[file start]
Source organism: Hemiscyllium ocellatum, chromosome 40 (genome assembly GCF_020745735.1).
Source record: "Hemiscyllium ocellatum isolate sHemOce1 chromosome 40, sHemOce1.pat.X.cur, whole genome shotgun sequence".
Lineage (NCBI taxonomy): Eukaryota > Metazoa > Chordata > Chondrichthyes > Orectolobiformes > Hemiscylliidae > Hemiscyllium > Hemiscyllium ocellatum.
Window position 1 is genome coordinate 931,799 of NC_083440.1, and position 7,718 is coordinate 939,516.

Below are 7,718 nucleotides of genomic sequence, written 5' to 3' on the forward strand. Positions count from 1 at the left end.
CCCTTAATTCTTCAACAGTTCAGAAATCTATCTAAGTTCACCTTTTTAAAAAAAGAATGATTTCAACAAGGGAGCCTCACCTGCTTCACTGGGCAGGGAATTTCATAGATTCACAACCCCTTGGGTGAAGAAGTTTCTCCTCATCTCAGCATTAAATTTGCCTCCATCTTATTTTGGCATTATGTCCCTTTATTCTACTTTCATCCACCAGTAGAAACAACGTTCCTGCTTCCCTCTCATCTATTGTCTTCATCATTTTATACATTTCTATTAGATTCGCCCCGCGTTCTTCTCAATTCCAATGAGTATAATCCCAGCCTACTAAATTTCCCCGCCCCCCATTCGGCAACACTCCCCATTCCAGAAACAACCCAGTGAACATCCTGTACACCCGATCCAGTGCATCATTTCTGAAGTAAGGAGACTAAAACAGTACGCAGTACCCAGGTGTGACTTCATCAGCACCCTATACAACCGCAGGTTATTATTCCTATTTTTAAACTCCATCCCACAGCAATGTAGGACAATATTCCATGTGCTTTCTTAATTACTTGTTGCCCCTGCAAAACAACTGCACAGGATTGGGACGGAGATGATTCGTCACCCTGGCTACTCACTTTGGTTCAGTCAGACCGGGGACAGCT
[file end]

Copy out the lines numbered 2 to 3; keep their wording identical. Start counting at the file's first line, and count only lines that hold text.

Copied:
Source record: "Hemiscyllium ocellatum isolate sHemOce1 chromosome 40, sHemOce1.pat.X.cur, whole genome shotgun sequence".
Lineage (NCBI taxonomy): Eukaryota > Metazoa > Chordata > Chondrichthyes > Orectolobiformes > Hemiscylliidae > Hemiscyllium > Hemiscyllium ocellatum.